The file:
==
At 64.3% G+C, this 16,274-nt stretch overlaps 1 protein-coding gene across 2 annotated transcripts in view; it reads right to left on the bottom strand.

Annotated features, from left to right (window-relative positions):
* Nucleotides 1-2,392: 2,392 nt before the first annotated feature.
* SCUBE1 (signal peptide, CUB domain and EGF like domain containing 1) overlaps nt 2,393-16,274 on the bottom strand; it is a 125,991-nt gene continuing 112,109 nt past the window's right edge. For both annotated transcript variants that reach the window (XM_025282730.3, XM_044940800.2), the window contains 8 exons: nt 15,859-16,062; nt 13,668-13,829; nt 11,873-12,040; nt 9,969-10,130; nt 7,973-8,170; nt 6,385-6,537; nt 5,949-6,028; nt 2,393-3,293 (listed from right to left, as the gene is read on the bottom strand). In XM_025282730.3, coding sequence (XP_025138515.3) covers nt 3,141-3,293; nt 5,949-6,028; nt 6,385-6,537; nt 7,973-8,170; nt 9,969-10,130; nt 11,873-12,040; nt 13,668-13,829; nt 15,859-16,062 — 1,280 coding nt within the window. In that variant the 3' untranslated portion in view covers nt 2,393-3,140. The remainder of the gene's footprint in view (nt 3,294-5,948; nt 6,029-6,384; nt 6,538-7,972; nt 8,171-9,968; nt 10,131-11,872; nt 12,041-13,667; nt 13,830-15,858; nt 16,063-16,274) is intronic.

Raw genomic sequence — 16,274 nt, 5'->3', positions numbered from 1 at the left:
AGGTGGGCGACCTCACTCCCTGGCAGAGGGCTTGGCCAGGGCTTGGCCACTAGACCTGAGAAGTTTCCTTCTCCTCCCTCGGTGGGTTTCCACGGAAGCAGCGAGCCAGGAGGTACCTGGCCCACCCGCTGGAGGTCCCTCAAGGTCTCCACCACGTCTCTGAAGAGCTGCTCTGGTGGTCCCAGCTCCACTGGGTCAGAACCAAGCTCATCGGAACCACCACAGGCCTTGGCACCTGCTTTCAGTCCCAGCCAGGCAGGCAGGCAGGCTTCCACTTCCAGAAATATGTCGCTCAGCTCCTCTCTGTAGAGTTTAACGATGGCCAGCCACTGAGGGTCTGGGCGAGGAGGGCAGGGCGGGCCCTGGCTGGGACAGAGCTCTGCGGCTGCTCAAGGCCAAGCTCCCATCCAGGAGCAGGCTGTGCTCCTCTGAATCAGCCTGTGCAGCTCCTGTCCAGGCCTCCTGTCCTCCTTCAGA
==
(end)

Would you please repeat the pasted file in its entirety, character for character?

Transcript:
At 64.3% G+C, this 16,274-nt stretch overlaps 1 protein-coding gene across 2 annotated transcripts in view; it reads right to left on the bottom strand.

Annotated features, from left to right (window-relative positions):
* Nucleotides 1-2,392: 2,392 nt before the first annotated feature.
* SCUBE1 (signal peptide, CUB domain and EGF like domain containing 1) overlaps nt 2,393-16,274 on the bottom strand; it is a 125,991-nt gene continuing 112,109 nt past the window's right edge. For both annotated transcript variants that reach the window (XM_025282730.3, XM_044940800.2), the window contains 8 exons: nt 15,859-16,062; nt 13,668-13,829; nt 11,873-12,040; nt 9,969-10,130; nt 7,973-8,170; nt 6,385-6,537; nt 5,949-6,028; nt 2,393-3,293 (listed from right to left, as the gene is read on the bottom strand). In XM_025282730.3, coding sequence (XP_025138515.3) covers nt 3,141-3,293; nt 5,949-6,028; nt 6,385-6,537; nt 7,973-8,170; nt 9,969-10,130; nt 11,873-12,040; nt 13,668-13,829; nt 15,859-16,062 — 1,280 coding nt within the window. In that variant the 3' untranslated portion in view covers nt 2,393-3,140. The remainder of the gene's footprint in view (nt 3,294-5,948; nt 6,029-6,384; nt 6,538-7,972; nt 8,171-9,968; nt 10,131-11,872; nt 12,041-13,667; nt 13,830-15,858; nt 16,063-16,274) is intronic.

Raw genomic sequence — 16,274 nt, 5'->3', positions numbered from 1 at the left:
AGGTGGGCGACCTCACTCCCTGGCAGAGGGCTTGGCCAGGGCTTGGCCACTAGACCTGAGAAGTTTCCTTCTCCTCCCTCGGTGGGTTTCCACGGAAGCAGCGAGCCAGGAGGTACCTGGCCCACCCGCTGGAGGTCCCTCAAGGTCTCCACCACGTCTCTGAAGAGCTGCTCTGGTGGTCCCAGCTCCACTGGGTCAGAACCAAGCTCATCGGAACCACCACAGGCCTTGGCACCTGCTTTCAGTCCCAGCCAGGCAGGCAGGCAGGCTTCCACTTCCAGAAATATGTCGCTCAGCTCCTCTCTGTAGAGTTTAACGATGGCCAGCCACTGAGGGTCTGGGCGAGGAGGGCAGGGCGGGCCCTGGCTGGGACAGAGCTCTGCGGCTGCTCAAGGCCAAGCTCCCATCCAGGAGCAGGCTGTGCTCCTCTGAATCAGCCTGTGCAGCTCCTGTCCAGGCCTCCTGTCCTCCTTCAGA